Genetics Firm 23andMe Partners in Parkinson’s Research

A privately held firm, initially interested in tracing ancestry, may hold the answer to future treatments for genetic diseases. 23andMe, a personal genomics and biotechnology company, with broad reach courtesy of the internet, partners with big Pharma and the Michael J. Fox Foundation to advance Parkinson’s research.

Scientists are investigating whether the earlier diagnosis of Parkinson’s disease (PD) could help identify those who will develop the disease before they are symptomatic. Age, environmental exposure, and certain genetic mutations can influence the risk of developing Parkinson’s. 23andMe and partners in research believe that identifying potential genetic and environment interactions could play a role in the development of Parkinson’s treatments.

Parkinson’s disease

Parkinson’s disease (PD) is a chronic neurodegenerative condition that affects nerve cells in the brain that control motor movement and other brain functions. Parkinson’s generally develops after age 60. By the time motor symptoms such as tremor and rigidity develop, the disease has generally progressed beyond the initial stage.

About 23andMe

Started in 2006, 23andMe evaluated saliva samples of its clients to genotype their DNA in order to construct information about ancestry. Used to identify heredity origin and potentially to connect relatives, 23andMe collects DNA information on its clients. In 2017, the company expanded to offer enhanced health related services beyond ancestry identification to include the U.S. Food and Drug Administration (FDA) approved testing of information on genetic health risks and carrier status to detect markers of genetic diseases, including Parkinson’s.1 They presently have more than 5 million customers who have had their DNA analyzed for ancestral data.

23andMe and PD

In 2009, 23andMe launched an ongoing genetic study of Parkinson’s disease, which currently has more than 11,000 participants. The company took the position that genetic data will play a critical role in future research. Similar to the findings of other research studies around the world, executives believe that the role of genetics could further improve the ability to diagnose and treat Parkinson’s, potentially accelerating development of a cure.1

In 2015, Genentech invested $60 million in a deal with 23andMe for access to their data. The objective was to help identify new drug targets and therapies, including those for Parkinson's disease.

The Michael J. Fox Foundation (MJFF) has collaborated with 23andMe to gather genetic information through the Fox Insight Platform. Using data from the research community collected from 2009-2017, researchers hope to identify new Parkinson’s specific genotype and phenotype information.4 The goals of gathering information from such a large population include:

  • Collecting real-life, patient-reported data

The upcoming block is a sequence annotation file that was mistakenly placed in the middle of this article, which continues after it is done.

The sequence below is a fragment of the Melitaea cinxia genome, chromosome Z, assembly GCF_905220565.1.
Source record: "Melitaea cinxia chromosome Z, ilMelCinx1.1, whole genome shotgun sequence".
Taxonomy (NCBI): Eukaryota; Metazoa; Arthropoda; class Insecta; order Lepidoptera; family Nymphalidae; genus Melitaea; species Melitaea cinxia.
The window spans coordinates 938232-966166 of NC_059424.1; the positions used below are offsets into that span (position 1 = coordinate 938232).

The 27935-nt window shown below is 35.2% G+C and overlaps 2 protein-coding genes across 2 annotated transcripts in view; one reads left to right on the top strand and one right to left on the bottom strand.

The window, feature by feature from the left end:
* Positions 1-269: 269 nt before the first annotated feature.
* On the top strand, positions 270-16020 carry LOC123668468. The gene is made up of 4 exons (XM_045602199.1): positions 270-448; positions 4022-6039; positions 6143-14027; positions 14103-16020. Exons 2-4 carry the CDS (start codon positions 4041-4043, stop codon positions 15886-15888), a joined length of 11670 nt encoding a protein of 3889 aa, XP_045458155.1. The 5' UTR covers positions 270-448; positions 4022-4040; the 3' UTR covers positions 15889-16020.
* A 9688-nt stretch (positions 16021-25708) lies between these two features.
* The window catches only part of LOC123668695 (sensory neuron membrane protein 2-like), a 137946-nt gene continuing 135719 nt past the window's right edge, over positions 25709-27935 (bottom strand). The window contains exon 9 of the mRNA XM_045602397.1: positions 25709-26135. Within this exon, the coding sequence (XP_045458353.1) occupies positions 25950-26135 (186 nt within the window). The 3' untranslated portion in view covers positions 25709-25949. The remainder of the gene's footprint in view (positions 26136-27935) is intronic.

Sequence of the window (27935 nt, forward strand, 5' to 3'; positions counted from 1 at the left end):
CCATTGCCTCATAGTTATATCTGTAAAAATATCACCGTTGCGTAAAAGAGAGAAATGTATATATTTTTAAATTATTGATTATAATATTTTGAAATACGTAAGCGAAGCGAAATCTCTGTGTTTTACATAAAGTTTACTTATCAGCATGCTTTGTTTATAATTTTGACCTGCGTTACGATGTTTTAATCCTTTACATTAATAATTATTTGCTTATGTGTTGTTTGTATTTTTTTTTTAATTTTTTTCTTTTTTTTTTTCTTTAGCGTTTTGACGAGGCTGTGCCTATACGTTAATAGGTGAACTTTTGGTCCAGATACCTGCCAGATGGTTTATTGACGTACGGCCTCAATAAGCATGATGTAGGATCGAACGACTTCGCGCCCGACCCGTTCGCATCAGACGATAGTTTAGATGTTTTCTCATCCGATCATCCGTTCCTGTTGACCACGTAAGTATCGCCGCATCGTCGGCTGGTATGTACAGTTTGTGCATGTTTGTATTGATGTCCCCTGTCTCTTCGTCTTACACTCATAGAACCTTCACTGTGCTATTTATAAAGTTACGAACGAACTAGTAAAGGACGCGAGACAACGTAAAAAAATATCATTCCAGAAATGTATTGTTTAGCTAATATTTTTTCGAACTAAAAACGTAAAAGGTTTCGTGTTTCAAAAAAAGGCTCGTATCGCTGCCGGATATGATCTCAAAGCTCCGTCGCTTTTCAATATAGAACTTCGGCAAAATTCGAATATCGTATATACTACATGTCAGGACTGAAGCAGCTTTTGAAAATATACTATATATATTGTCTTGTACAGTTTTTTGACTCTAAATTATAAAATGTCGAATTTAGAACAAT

• Building a community based on information, reducing barriers to research participation
  • Directing research to inform the scientific community in identifying unmet needs, therapeutic priorities, and advances in clinical trial design.

Some findings from the collaborations so far have been significant:

  • Identification of 27 new genetic variants associated with PD
  • Identification of new therapeutic targets for drug development
  • Understanding that genetics are involved in lysosomal and autophagy biology, that is, the way the body recycles and collects cellular debris (trash). This has provided insight into how cellular material may be damaged in people with Parkinson’s, contributing to development and progression of the disease.

Why the commitment

Anne Wojcicki is the co-founder and CEO of 23andMe. She has persisted in fostering a commitment to scientific research. In 2015, she started 23andMe Therapeutics whose focus is on developing new treatments and cures using genetic insights from the 23andMe customer population who has consented to allow access for the purpose of research.3 Her particular interest in Parkinson’s disease arises from the fact that her ex-husband Sergey Brin, the co-founder of Google, is a carrier of the mutation LRRK2 gene associated with Parkinson’s.

In July 2018, GlaxoSmithKline announced it would partner with 23andMe to use available DNA information to develop future drug treatments.3 GSK is investing $300M to further investigation into novel drug targets attributable to disease progression and subsequent development of targeted therapies. Previous collaborations led to the identification of the LRRK2 gene, which is linked to a small percentage of Parkinson’s cases.3,7

Additional research possibilities

Information from the 23andMe database could also lead to new opportunities in medical research including:4

  • Medical Records review – to explore medical records data to identify other potential information and uses in conjunction with the Parkinson’s community.
  • Microbiome Pilot Study – to evaluate how Parkinson’s alters gut bacteria.
  • Off-label Drug Use Survey – Insight from the Parkinson’s community on use and access to off-label drugs in treating Parkinson’s.

What’s next?

Genetic data available through 23andMe has been deeply analyzed by scientists. More than 100 papers have been published based on information gleaned from the database. Their testing currently has the ability to analyze about 35 genetic variants. In addition to analyzing Parkinson’s the information is also useful in identifying inherited risks for Alzheimer’s and Gaucher’s disease.2

It is important to remember that genetic testing can inform you of an increased risk for developing diseases like Parkinson’s, but cannot confirm whether you will develop a particular disease during your lifetime.

By providing your email address, you are agreeing to our privacy policy.

Join the conversation

or create an account to comment.

Community Poll

Have you or a loved one ever tried speech therapy?